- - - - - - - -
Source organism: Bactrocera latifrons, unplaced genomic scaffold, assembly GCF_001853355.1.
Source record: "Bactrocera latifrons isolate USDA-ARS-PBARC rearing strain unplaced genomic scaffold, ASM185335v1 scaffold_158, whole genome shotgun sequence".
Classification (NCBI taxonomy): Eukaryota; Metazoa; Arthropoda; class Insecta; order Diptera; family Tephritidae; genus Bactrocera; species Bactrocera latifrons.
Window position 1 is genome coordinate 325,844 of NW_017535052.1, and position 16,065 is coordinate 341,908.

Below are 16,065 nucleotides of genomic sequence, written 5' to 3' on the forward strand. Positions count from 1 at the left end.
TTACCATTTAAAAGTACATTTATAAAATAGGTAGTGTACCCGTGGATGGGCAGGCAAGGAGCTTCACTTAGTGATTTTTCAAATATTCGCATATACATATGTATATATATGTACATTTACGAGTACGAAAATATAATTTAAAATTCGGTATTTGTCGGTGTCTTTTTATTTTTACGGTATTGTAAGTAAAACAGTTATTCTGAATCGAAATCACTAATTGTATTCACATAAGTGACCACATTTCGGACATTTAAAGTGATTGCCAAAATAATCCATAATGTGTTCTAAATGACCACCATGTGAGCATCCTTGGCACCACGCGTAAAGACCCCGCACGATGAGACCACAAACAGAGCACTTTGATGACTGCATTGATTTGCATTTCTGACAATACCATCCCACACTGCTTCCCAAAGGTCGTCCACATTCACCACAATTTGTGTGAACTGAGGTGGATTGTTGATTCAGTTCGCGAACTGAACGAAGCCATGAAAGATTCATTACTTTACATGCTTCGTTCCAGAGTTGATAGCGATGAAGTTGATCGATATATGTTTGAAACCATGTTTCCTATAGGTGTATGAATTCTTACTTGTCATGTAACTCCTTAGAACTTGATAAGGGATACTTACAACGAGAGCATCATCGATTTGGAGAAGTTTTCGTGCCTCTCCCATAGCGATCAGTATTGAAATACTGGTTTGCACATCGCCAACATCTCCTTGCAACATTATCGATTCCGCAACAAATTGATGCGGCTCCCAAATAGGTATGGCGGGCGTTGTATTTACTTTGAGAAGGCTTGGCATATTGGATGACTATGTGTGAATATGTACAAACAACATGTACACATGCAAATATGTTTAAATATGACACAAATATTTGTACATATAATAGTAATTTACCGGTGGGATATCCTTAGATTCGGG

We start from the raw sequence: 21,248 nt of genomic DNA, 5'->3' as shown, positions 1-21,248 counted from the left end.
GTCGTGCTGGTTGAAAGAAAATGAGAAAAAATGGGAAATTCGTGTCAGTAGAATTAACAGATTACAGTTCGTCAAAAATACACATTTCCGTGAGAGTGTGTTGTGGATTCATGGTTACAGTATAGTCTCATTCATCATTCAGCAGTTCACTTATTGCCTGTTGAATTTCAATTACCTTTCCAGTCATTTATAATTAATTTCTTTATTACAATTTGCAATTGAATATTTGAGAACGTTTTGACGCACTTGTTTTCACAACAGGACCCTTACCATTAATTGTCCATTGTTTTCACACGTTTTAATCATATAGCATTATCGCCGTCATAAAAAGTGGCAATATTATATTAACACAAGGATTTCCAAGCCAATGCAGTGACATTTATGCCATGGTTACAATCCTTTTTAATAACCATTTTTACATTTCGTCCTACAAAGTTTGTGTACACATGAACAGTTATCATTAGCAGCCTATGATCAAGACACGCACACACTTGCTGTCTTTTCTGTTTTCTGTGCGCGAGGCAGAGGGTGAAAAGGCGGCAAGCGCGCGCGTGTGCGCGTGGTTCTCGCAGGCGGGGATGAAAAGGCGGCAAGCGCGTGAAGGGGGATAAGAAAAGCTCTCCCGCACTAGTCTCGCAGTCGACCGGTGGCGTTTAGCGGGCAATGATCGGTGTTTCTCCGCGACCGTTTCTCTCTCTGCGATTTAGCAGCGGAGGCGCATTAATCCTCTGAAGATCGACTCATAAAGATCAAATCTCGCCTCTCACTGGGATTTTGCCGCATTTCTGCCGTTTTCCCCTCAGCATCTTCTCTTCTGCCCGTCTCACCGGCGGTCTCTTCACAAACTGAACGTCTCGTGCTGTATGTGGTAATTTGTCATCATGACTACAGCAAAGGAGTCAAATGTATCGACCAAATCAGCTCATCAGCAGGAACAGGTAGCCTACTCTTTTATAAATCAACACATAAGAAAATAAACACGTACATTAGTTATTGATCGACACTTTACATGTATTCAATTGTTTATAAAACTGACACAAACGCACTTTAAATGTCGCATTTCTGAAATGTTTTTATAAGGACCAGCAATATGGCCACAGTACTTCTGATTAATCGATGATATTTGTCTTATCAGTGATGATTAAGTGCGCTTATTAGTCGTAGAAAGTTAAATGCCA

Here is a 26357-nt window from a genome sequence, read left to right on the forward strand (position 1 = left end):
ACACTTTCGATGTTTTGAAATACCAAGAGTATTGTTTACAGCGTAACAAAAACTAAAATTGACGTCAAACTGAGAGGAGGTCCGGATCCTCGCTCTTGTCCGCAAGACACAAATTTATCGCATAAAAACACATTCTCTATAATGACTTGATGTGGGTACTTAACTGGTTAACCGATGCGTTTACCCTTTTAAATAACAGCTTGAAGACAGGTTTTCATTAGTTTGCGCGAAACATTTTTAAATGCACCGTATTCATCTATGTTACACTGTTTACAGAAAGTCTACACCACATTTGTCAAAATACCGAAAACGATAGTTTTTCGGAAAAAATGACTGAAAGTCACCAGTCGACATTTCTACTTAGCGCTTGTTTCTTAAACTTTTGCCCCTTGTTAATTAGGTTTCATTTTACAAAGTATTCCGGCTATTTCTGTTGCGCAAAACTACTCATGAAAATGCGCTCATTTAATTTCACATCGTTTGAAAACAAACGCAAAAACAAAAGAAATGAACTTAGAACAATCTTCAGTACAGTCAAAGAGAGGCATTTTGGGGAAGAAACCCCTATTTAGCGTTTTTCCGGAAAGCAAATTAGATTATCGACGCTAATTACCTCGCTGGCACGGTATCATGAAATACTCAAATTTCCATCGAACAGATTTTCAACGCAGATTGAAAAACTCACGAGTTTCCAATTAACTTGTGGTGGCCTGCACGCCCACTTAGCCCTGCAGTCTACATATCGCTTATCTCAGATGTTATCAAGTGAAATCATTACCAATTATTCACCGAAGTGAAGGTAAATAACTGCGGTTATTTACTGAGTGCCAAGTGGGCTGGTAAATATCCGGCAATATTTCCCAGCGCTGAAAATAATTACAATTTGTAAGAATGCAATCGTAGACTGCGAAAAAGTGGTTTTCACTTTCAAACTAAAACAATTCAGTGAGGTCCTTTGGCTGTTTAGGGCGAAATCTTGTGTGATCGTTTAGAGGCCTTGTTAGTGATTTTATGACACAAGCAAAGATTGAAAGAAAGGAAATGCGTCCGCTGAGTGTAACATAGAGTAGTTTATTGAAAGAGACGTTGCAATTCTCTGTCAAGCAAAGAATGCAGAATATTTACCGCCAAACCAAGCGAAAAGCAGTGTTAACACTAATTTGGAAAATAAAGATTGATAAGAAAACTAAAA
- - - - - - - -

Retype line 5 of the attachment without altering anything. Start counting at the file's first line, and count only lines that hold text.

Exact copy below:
Below are 16,065 nucleotides of genomic sequence, written 5' to 3' on the forward strand. Positions count from 1 at the left end.